So, having just finished auditioning for American Idol Season 10 (to be aired in 2011).... I can tell you the following things. This summary of my experience will hopefully help those of you who are thinking about auditioning and don't know what to expect, as well as being informative for those of you who aren't auditioning but perhaps have always wondered. I'll probably get in trouble for writing this, but I really don't care. Please pass it on as quickly as possible so as many people get to see it before it gets removed. The Jersey City and Austin auditions are both coming up very quickly. And, spoiler alert-- just like you wouldn't go underground at Walt Disney World, if you don't want to ruin your perceptions of the show's magic, don't read below!
So, for your reading pleasure, my entire American Idol audition experience:
DAY 1- The wristbands/tickets
I auditioned in New Orleans, and like any other city, the first two days are held at a large arena sized stadium. Although the show makes it seem like everything happens that one day, you probably already know that isn't the case. What I didn't realize; however, is that there is one day you have to wake up early (usually by 6 or 7am) just for the sole purpose of showing up and getting a wristband. If there is any day you choose to show up super early and "camp out", make sure that THIS is that day. Once you get your # this day, that sets your # for the following audition, so if you want to audition early get to this date early. Also, make sure to bring your drivers license -- you will not get a wristband without one. It's also helpful to bring your birth certificate, passport, student ID, etc... as long as you have a picture of yourself on something as well as something with your date of birth on it. I used just a drivers license and was fine. After you wait in line (anywhere from my 1 hour all the way up to 6 or 7 hours) and show your identification you receive a wristband and a stadium ticket (just like you'd get if you were going into a football game or concert). You get a few pieces of paper with rules and regulations and once you get your wristband, ticket, and papers, you go home.
DAY 2 -- The Cattle Call Audition
Day 2 is the day where the masses audition. Usually the call time is about 5am, and most people will get there about a half an hour to hour early. Even though it is not necessary to camp out for this one (because you already have your ticket which decides your order number), I highly recommend getting there at least an hour early for three reasons. 1) The earlier you are in line the earlier you get into the building, which in cities like New Orleans or Austin means a lot in the heat and humidity, 2) Parking, etc becomes a nightmare after awhile and 3) and most importantly -- you miss out on all of the fun by not being there early. All of the news media (both local and national) walk the line, people are camped out and playing games and musical instruments, camaraderie begins to develop, you make friends, and you get to participate in all of the Idol fun and games. Nothing really happens until the sun starts to come up, and then the Idol fun and games start. This is when they film the front of the line (complete with screaming), a guy named Patrick (one of the producers) stands on a ladder and tells you to shout things like "Welcome to ____!" and "This is the ____ city!" -- whatever your audition city is famous for. You'll shoot these things a few dozen times and act generally excited. And for what it's worth, it's a lot of fun. Around 7 or 8am they start moving people into the arena.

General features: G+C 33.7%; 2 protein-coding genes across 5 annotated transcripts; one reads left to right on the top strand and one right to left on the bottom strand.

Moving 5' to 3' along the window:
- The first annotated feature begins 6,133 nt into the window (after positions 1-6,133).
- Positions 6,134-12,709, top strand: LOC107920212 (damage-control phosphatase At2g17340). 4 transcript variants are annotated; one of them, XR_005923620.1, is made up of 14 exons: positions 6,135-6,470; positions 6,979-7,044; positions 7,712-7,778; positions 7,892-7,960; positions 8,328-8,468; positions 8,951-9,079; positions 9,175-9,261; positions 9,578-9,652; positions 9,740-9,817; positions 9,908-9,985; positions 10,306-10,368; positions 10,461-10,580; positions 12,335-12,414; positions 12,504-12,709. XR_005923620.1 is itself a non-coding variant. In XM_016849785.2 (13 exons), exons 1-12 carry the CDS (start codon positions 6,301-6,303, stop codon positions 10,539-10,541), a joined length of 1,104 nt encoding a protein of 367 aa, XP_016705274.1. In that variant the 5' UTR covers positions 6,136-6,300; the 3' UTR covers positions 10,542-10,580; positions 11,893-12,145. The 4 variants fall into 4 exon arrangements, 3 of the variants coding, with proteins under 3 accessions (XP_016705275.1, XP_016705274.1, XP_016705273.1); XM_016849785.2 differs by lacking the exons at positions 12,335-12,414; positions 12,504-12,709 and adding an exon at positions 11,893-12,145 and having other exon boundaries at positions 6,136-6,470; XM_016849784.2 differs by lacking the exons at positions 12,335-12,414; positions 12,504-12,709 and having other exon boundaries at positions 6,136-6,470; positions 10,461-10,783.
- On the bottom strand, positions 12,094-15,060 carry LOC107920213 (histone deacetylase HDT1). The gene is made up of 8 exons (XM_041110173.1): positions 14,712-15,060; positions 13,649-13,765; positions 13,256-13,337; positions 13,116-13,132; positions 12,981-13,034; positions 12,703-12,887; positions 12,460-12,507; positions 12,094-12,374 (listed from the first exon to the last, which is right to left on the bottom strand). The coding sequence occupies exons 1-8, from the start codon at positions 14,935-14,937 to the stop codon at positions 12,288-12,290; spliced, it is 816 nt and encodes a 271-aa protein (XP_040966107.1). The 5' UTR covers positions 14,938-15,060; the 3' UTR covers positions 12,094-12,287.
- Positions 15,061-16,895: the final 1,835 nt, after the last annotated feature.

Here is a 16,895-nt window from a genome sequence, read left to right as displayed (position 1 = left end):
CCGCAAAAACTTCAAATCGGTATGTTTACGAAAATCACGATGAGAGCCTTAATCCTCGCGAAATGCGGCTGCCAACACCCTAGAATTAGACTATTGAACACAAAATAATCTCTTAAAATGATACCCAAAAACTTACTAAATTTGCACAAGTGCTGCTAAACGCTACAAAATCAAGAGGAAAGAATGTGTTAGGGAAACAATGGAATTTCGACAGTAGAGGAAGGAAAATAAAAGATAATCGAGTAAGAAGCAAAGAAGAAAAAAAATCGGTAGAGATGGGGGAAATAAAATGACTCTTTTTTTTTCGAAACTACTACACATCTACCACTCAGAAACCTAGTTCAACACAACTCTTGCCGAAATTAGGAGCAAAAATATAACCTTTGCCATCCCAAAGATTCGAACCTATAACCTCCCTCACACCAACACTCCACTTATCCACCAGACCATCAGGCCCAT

When you arrive into the arena, you go to the seat and section that is marked on your yellow ticket. In New Orleans for instance, there were people in sections 103, 104, 105, all the way through 126. They start with the people in the first section and move around in a consecutive number order. The bottom sections go first followed by the 2nd level and 3rd (if there are that many people). They do check tickets so don't cheat. When you get into the arena and everyone is settled (if you have to use the restroom this is an excellent time for this), after awhile they do some more town cheers "New Orleans is the best! Who Dat" or whatever they choose for you to say. You may also sing a town-specific song. If you watch the show and see the parts where the entire stadium is singing the same song, this is where that part is filmed.
After all of that stuff is done, it then begins to move into the actual auditions. Unlike what you may assume from watching on TV, you are not whisked away into some other room to perform privately for a judge or producer. You audition on the stadium floor in front of God and everybody. In groups of four. So, how it works is that they set up ten tables of two producers each, with curtains in between each table, but you can see all of them from any seat in the arena and you can see what's going on. Occasionally if there is a belter on the floor performing, you can hear too! One at a time, each arena section is escorted to the floor where waiver forms and tickets are collected. Once on the floor you are split up into groups of four. One group at a time is led to a table on the floor where each of the four people will take their turn singing for the two producers. At that point, the producers will either cut them (and cut off their wristband), or keep them (and give them a golden ticket). There is no going back to find your friends or family after this. You are swiftly escorted to one door to the "Winner's Circle" if you are free, or to another door that leads directly outside if you've been cut. More on that in a second.